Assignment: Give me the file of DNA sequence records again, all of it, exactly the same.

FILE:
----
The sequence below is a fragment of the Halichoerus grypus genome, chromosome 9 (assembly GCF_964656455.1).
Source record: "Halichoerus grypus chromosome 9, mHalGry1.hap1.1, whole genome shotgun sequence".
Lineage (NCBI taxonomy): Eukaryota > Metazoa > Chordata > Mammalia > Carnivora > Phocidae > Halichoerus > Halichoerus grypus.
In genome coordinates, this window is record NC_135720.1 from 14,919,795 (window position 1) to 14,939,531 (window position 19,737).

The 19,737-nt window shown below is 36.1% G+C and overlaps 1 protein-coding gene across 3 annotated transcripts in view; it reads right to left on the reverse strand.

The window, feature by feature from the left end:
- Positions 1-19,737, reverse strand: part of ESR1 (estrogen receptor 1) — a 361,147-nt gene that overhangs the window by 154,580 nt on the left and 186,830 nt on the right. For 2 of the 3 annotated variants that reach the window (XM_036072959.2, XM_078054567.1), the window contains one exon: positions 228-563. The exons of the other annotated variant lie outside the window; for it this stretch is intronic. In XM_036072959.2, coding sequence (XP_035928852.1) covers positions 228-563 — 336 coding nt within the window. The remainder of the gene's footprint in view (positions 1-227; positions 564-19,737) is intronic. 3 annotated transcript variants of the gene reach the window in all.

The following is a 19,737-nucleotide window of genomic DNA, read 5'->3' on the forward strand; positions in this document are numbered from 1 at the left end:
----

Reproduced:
The sequence below is a fragment of the Halichoerus grypus genome, chromosome 9 (assembly GCF_964656455.1).
Source record: "Halichoerus grypus chromosome 9, mHalGry1.hap1.1, whole genome shotgun sequence".
Lineage (NCBI taxonomy): Eukaryota > Metazoa > Chordata > Mammalia > Carnivora > Phocidae > Halichoerus > Halichoerus grypus.
In genome coordinates, this window is record NC_135720.1 from 14,919,795 (window position 1) to 14,939,531 (window position 19,737).

The 19,737-nt window shown below is 36.1% G+C and overlaps 1 protein-coding gene across 3 annotated transcripts in view; it reads right to left on the reverse strand.

The window, feature by feature from the left end:
- Positions 1-19,737, reverse strand: part of ESR1 (estrogen receptor 1) — a 361,147-nt gene that overhangs the window by 154,580 nt on the left and 186,830 nt on the right. For 2 of the 3 annotated variants that reach the window (XM_036072959.2, XM_078054567.1), the window contains one exon: positions 228-563. The exons of the other annotated variant lie outside the window; for it this stretch is intronic. In XM_036072959.2, coding sequence (XP_035928852.1) covers positions 228-563 — 336 coding nt within the window. The remainder of the gene's footprint in view (positions 1-227; positions 564-19,737) is intronic. 3 annotated transcript variants of the gene reach the window in all.

The following is a 19,737-nucleotide window of genomic DNA, read 5'->3' on the forward strand; positions in this document are numbered from 1 at the left end: